So after 8 long (but awesome) days in Iceland, driving around the entire country, we have arrived at Copenhagen, Denmark! We stayed here for 3 days, not too long, not too short. Due to the fact that we completely blew our hotel budget in Iceland, I decided to cheap out and just use my points at the Marriott hotel. The hotel itself was standard (just like any other Marriott) but the location was pretty good. Close to central train station and most of the activities we wanted to do, so that worked out pretty well.
This is really a half day since the first half was spent on travel. The flight from Iceland to Copenhagen was only 3 hours, but it feels like 5 due to the waiting time at the airport and the time zone difference. When we arrived, we cabbed straight to the hotel (if you want to save money, take the metro, it’s very easy). We decided to cab because we were in a rush to see a Lindsay Stirling concert. Originally we wanted to see her in Toronto, but it conflicted with some other important day. The concert was awesome, she’s a very talented girl, what can i say? go go go! After the concert everything was closed so… we had cup noodles. (A Carson trademark).
Quick Tip: Everyone in Denmark is really freaking tall. Alison being I dunno 4 foot 10 or something, felt like 4 inches and 10 mm. So she didn’t see the concert, she just saw a bunch of heads. So if you’re around this height, get to the front or you’re screwed.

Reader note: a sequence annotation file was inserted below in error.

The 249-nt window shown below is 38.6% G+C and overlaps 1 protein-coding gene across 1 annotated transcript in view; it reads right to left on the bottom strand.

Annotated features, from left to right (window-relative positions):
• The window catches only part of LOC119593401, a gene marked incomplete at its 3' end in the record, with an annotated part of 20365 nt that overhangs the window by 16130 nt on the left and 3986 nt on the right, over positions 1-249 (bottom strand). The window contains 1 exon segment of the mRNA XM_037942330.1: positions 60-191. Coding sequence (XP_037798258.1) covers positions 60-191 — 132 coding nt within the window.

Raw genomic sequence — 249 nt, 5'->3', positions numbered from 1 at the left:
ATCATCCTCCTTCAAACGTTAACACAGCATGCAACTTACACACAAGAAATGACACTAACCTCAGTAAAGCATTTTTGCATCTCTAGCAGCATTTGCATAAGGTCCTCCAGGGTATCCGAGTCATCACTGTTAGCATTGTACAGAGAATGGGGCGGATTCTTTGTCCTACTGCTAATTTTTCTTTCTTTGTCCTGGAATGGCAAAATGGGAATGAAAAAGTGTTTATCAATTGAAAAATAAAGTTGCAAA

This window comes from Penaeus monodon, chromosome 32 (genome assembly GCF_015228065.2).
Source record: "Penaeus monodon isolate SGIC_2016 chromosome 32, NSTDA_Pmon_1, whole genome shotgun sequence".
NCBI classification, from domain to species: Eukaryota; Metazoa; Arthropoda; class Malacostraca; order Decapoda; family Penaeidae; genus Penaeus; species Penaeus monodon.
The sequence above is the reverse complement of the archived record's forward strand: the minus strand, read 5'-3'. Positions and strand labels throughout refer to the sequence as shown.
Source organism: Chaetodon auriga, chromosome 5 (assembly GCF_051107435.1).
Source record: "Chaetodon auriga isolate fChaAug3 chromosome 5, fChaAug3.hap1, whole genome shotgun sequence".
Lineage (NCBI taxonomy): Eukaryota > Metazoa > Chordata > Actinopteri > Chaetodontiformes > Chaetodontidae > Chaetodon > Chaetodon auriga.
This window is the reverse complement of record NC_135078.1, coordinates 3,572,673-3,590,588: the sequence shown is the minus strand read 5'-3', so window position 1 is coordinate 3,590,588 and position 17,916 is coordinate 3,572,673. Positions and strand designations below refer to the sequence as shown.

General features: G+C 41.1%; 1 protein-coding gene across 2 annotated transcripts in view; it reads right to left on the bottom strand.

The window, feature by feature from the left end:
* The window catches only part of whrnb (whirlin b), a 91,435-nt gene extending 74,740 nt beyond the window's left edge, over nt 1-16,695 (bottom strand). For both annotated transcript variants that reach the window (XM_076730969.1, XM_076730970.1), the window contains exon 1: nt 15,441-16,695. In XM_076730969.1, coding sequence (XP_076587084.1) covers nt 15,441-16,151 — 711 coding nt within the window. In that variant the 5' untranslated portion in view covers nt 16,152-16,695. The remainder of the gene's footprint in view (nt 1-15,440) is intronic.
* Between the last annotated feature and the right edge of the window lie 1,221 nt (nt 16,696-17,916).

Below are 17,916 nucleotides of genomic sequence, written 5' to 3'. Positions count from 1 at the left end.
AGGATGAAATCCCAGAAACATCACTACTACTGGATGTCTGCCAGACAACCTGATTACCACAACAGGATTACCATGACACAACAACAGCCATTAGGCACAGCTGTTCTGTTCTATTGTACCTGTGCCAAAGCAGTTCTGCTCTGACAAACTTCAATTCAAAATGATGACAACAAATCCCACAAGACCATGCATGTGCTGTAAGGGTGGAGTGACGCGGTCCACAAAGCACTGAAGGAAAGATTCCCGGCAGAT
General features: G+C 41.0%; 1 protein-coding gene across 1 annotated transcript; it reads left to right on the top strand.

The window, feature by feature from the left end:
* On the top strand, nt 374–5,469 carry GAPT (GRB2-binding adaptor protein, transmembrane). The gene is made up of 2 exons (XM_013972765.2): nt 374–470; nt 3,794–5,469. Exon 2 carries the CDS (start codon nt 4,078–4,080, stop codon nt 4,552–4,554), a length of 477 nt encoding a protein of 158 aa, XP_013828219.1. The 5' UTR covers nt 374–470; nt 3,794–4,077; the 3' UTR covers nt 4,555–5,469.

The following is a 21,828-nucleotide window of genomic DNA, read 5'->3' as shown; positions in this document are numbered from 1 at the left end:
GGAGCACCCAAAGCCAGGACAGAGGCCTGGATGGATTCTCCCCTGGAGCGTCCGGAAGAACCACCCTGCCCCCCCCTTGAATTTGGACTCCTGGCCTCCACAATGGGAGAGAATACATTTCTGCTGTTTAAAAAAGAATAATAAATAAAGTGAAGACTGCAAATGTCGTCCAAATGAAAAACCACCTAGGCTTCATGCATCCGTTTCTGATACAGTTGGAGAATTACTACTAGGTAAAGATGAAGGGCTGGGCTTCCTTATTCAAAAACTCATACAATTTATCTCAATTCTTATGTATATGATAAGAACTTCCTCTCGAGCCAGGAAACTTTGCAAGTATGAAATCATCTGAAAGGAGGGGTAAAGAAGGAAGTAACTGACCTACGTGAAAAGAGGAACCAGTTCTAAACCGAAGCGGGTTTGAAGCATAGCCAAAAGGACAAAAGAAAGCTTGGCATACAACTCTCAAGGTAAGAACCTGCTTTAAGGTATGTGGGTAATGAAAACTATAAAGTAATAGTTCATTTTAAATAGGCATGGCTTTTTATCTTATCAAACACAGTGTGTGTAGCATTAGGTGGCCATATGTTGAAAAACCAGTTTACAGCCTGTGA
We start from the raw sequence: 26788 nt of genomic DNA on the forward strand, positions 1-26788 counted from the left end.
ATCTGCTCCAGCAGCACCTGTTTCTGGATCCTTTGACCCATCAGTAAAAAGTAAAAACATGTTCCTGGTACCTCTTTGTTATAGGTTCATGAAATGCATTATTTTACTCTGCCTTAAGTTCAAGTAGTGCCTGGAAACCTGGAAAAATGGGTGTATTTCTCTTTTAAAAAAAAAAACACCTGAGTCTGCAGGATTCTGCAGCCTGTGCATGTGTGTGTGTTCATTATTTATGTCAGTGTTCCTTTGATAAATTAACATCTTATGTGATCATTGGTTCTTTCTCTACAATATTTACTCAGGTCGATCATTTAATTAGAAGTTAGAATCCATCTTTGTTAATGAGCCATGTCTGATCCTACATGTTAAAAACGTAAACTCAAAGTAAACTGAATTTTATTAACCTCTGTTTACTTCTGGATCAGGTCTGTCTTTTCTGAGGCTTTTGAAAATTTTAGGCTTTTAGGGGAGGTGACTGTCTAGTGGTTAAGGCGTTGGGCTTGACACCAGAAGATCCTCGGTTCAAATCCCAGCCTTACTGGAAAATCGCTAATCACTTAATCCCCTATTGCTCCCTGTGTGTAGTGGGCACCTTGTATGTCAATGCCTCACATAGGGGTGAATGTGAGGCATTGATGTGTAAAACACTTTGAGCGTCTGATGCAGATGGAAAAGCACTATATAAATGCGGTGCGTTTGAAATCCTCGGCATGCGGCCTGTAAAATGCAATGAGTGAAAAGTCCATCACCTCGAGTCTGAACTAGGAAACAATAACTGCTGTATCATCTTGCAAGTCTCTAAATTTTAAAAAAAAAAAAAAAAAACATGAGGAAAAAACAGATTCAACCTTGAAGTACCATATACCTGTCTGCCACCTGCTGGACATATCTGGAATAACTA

We did two major things, Carlsberg museum, and the Tivoli. Getting around on day 2 we opted to take the train/metro because the museum was a little far from where we were staying, and we didn’t feel like walking. (Yes I know we can bike, we did that day 3).
Before heading there, we headed to the famous Strøget street, which is basically like the pedestrian-only street that branches into little shopping nooks of the city. It’s got plenty of coffee shops, shopping, street musicians, you name it. Nothing really interesting in terms of pictures, but this bakery did catch my eye.
Otherwise, the central area is just another high end place for asian tourists to get a lot of LV bags. Yes, I do look out for that.
We took the metro to get there, which was super straight forward. I forgot to take a picture of the train, but the only worth mentioning is that they have a giant space for bikes. (Copenhagen has the highest number of bikers in the world, if not the most). Very organized, very cool i love it.
Okay so we get off the train. At first I thought the Carlsberg Museum was just a museum, and in a way it is. But the interesting thing about Carlsberg in Copenhagen is it’s more like an “area” or a small town (think Liberty Village). Everything in the area is named after Carlsberg, from schools, to buildings, parking lots, you name it. According to some of the flyers, in the next 5 years, the Carlsberg area plans to expand its residential capacity to accommodate at least 20,000 more people (or was it 200,000…)
I personally feel like this is a MUST GO for anybody visiting Copenhagen around my age (26). I mean if you hate beer, fine don’t go, but if you even remotely like it, it’s a very fun and interesting experience. The tour itself is very affordable (like 20 bucks or something), it comes with 2 free drink vouchers, and it’s great to see how beer is made! Best yet, it’s a self guided tour! At least I like that, I have such a short attention span, I can’t listen to someone for 60 minutes.